Disney dove deeper into dynamic pricing last
week, unveiling a date-based ticket-pricing system for its Florida theme parks.
Though other theme parks and attractions have dabbled with
similar pricing models in recent years, Dennis Speigel, president of
Cincinnati-based consulting firm International Theme Park Services, said Disney
is the first major player to roll out such a comprehensive demand-driven
"Disney, which is nearly always at the forefront of our
industry, is pioneering this pricing concept, just as they did with fast-pass
tickets," Speigel said.
He added that while competitors such as SeaWorld, Cedar Fair
and Six Flags have also begun exploring or implementing dynamic pricing, most
of their systems are "not as sophisticated" as Disney's.
Set to go into effect Oct. 16, the online platform will
initially enable bookings through 2019 and includes an interactive calendar,
which will be available to consumers at DisneyWorld.com and to agents via a
corresponding trade portal.
The system builds on Disney's more simplified version of
date-sensitive pricing that the company launched two years ago. That model took
seasonality into account and charged differently for "peak," "moderate"
or "value" admission times.
The new platform, however, is much more granular, with
ticket prices varying according to date. Using the calendar, searches can
request the lowest pricing for various lengths of stay in various months, and
price breaks will be given for longer stays.
Concurrently, Disney will no longer charge a premium for
one-day entry to its Magic Kingdom park. Pricing for single-day tickets across
all four Disney World parks will be the same, ranging from $109 to $129,
depending on the date.
"The airlines, hotels and car rental companies have all
mastered dynamic pricing, and it's slowly been creeping into the theme parks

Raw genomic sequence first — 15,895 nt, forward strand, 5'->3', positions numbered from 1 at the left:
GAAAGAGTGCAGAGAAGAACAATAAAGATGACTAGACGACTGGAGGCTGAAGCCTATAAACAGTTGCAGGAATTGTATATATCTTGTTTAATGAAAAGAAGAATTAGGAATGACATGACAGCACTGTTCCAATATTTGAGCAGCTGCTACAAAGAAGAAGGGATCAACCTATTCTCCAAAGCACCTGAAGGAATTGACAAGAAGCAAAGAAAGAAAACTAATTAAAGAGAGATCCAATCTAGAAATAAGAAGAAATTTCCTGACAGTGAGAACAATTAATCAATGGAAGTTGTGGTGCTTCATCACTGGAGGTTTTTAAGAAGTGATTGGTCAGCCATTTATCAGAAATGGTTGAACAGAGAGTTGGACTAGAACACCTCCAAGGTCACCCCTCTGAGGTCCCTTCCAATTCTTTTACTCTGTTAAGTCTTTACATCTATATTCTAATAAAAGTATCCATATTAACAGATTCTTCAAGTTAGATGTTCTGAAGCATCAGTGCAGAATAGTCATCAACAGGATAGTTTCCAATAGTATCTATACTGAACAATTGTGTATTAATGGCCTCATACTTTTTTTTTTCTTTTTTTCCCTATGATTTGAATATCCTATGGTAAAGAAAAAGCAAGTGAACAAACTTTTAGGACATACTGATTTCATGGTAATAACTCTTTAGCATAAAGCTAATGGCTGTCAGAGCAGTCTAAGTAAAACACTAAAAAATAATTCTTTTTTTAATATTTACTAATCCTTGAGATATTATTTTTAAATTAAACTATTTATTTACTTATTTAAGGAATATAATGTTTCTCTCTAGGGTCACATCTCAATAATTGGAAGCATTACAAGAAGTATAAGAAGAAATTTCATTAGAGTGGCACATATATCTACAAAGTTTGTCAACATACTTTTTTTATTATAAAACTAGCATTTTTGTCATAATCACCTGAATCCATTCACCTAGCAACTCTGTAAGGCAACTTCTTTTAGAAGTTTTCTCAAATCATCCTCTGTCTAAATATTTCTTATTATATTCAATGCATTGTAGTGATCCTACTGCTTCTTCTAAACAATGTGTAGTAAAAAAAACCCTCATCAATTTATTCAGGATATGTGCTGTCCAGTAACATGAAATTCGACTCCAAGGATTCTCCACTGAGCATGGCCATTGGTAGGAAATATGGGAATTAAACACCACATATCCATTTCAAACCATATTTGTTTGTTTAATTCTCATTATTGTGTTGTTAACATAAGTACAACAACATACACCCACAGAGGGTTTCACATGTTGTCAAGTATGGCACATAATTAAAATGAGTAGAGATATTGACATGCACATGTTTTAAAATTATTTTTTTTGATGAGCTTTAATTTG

and attractions," Speigel said. "People like this type of pricing
because it allows them to choose their visits based on their situation and lets
them find the best deal. In the end, the consumer wins because they get that
level of choice, and the park wins because they get people to buy tickets and
visit during periods that they normally may have difficulty filling."
While the pricing model could certainly help grow ticket
sales, Duncan Dickson, associate professor at the University of Central Florida's
Rosen College of Hospitality Management, said he believes that Disney's new
system is primarily intended to help ease park congestion during peak periods.
"Whenever you get above a certain number of guests in
the park, you've got diminishing returns," Dickson said. "Your guest
experience declines because people are waiting longer in lines, they can't get
into restaurants, and they're not buying merchandise because they're spending
too much time in line."
He added that overcrowding has been a major concern of
Disney's in recent years. "If you can keep attendance levels below that
threshold, everyone is happier. Disney's use of dynamic pricing is more focused
on enhancing guest experience than the airline or hotel industry pricing
Unlike airline or hotel revenue models, Disney's pricing
will not "surge" in response to heightened demand. It will instead
use historical data to predict demand at parks. According to Dickson, peak
times at Disney's parks typically include the period between Christmas Day and
Jan. 2 as well as the summer months between the end of May and Labor Day.
Helen Papa, president of TBH Travel and a Disney specialist,
predicted that guests on a budget will appreciate the more detailed pricing
"Disney vacations can be expensive for most people, and
our clients are always looking for the best value or trying to figure out the
best time to go," Papa said. "This provides another level of detail
to help them if their dates are flexible, and some guests may be able to stay
longer because they're able to find a lower ticket price. It adds to this part
of the conversation and will help us make it clearer to people that they're
getting the best value."
Likewise, Lisa Wagner, an authorized Disney vacation planner
for Denville Travel Co., said she believes that agents and guests alike will
take the transition in stride, noting that most travel advisers "have come
to expect these pricing changes."
"Guests who are unable to travel during a value season
have come to expect paying higher prices, particularly during peak season,"
Wagner said. "If they have their heart set on a Disney vacation, chances
are they're going to continue with their plans."